A private preview is scheduled to open this week for Microsoft Interflow, a distributed platform for information exchange that is built on open specifications such as the Structured Threat Information eXpression (STIX), the Trusted Automation eXchange of Indicator Information (TAXII), and the Cyber Observable eXpression standards (CybOX). Today’s announcement comes 11 months after Microsoft expanded MAPP, its vendor partner information-sharing program to include incident responders.
msm1267 writes: Much has been written about the insecurity of the IPMI protocol present inside embedded baseboard management controllers (BMCs). Serious vulnerabilities can be exploited to gain remote control over big servers running BMCs, in particular in hosting environments where the controllers help admins with remote management of crucial industrial functions, for example. And despite alerts and warnings from prominent figures in computer security such as Dan Farmer and HD Moore, and patches from vendors, the news keeps getting worse.
The security incident response team for San Diego-based cloud-based hosting provider CARI.net yesterday disclosed that a file storing passwords in plain text is open over port 49152. Close to 32,000 vulnerable systems responded to a GET/PSBlock query on the Shodan search engine over port 49152; more than 9.8 million hosts responded in total.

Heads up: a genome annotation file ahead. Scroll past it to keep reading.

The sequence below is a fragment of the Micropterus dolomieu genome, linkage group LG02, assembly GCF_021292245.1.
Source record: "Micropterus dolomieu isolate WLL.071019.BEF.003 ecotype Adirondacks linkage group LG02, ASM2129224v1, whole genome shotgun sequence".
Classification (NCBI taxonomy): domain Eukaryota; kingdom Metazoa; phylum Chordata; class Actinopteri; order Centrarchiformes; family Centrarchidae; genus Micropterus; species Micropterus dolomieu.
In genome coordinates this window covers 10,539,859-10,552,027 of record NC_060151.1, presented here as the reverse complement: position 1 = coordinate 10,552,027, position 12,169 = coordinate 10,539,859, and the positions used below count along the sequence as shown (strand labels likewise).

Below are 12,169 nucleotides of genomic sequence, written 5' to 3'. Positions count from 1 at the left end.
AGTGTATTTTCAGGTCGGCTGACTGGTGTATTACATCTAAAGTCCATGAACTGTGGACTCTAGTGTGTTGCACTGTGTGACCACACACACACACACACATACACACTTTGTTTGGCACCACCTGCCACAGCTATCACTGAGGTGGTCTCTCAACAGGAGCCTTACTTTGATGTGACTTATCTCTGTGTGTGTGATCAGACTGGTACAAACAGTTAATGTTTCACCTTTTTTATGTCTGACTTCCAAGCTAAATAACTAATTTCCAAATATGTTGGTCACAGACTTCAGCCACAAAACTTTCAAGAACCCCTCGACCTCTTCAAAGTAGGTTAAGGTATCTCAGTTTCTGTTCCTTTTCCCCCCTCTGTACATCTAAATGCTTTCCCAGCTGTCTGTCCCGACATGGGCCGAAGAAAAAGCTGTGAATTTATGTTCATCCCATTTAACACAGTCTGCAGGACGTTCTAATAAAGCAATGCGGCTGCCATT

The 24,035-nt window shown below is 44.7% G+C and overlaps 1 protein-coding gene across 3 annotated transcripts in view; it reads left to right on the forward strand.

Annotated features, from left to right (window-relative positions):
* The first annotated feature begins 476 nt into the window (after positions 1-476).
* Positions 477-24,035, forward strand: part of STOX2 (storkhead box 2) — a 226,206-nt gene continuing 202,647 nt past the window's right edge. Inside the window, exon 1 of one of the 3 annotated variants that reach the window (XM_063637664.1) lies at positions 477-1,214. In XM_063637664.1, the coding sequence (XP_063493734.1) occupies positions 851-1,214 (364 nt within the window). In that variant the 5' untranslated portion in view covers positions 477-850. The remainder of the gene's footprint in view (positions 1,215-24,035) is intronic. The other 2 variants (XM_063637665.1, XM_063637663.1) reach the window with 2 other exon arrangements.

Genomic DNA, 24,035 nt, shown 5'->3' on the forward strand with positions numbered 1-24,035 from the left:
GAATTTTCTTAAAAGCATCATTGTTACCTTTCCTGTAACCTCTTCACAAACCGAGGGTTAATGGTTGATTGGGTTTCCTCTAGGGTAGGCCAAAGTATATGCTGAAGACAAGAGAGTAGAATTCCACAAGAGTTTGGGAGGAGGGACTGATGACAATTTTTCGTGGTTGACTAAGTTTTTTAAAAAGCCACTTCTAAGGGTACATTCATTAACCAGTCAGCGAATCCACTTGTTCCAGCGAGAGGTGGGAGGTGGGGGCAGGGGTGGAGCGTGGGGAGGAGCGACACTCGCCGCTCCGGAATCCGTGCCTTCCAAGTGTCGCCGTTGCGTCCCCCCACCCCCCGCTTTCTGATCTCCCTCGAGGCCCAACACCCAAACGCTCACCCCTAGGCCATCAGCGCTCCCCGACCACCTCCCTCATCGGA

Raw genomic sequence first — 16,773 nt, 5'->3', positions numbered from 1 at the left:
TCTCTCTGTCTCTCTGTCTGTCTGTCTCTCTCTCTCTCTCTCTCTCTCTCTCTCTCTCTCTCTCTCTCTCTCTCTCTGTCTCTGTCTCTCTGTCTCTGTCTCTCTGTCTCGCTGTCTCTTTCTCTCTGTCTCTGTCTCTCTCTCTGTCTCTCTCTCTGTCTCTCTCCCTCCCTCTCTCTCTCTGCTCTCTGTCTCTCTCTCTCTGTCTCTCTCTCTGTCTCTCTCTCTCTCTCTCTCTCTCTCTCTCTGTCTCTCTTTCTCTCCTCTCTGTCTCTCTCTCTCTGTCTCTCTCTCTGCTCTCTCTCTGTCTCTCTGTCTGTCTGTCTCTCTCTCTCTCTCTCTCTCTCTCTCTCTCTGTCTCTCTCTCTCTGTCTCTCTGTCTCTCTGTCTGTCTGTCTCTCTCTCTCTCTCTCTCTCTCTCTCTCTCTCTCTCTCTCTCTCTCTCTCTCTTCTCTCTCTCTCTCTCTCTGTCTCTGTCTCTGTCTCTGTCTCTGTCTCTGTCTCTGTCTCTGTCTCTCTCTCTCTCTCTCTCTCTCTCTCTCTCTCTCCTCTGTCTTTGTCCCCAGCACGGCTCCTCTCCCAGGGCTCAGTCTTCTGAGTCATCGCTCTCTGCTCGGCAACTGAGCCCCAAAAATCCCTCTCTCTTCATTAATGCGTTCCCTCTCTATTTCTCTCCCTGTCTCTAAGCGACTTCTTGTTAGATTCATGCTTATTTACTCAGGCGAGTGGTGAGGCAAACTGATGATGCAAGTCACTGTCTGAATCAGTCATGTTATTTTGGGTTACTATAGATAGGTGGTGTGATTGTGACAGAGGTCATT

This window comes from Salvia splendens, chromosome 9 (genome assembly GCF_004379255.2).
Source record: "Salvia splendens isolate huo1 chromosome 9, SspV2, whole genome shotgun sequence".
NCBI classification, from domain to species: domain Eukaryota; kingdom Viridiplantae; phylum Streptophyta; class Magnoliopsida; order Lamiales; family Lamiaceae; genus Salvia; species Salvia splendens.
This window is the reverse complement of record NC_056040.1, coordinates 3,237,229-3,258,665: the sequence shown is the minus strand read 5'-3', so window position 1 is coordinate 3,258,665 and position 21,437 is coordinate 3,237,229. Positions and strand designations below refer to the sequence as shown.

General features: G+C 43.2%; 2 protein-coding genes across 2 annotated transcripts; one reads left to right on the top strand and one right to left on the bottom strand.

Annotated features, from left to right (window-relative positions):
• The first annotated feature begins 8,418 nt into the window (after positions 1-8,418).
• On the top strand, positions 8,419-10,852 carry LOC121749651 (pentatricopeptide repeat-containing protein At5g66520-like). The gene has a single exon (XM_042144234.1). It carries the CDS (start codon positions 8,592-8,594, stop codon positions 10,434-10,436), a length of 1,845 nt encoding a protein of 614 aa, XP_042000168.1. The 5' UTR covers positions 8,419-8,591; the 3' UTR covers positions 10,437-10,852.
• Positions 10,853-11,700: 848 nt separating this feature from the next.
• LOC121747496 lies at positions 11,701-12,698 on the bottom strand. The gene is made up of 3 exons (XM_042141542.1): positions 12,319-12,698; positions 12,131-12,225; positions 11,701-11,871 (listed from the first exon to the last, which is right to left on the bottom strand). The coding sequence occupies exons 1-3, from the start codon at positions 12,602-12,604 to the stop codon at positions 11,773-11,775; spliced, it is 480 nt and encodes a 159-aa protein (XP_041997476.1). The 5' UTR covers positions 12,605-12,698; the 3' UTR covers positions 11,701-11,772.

“You can quite literally download the BMC password file from any UPnP enabled Supermicro motherboard running IPMI on a public interface,” said Zachary Wikholm, senior security engineer with CARI.net.
The PSBlock password file is found in a XML file stored inside a particular directory, Wikholm said, adding that he notified Supermicro of the issue in November to no avail. Wikholm said anything stored in the directory, including server.pem files, wsman admin passwords and netconfig files, are available.
The results toss a big bucket of cold water on long-standing security awareness training advice that urges people not to trust third-party downloads from unknown sources in order to guard the sanctity of their computer. A Hershey bar or a Kennedy half-dollar, apparently, sends people spiraling off course pretty rapidly and opens up a potential new malware distribution channel for hackers willing to compensate users.
The study was released recently in a paper called: “It’s All About The Benjamins: An empirical study on incentivizing users to ignore security advice.” While fewer than half of the people who viewed the task actually ran the benign executable when offered a penny to do so, the numbers jumped to 58 percent when offered 50 cents, and 64 percent when offered $1.
msm1267 writes: A new banking Trojan has surfaced on hacker forums called Pandemiya. While the malware offers many of the same features criminals would find in Zeus, Citadel or Carberp, the malware is a completely new offering, a yearlong project, written from scratch featuring more than 25,000 lines of original C code.
msm1267 writes: If enterprises are indeed moving services off premises and into the cloud, there are four letters those companies’ IT organizations should be aware of: IPMI.
Short for Intelligent Platform Management Interface, these tiny computers live as an embedded Linux system attached to the motherboards of big servers from vendors such as IBM, Dell and HP. IPMI is used by a Baseboard Management Controller (BMC) to manage Out-of-Band communication, essentially giving admins remote control over servers and devices, including memory, networking capabilities and storage. This is particularly useful for hosting providers and cloud services providers who must manage gear and data in varied locations.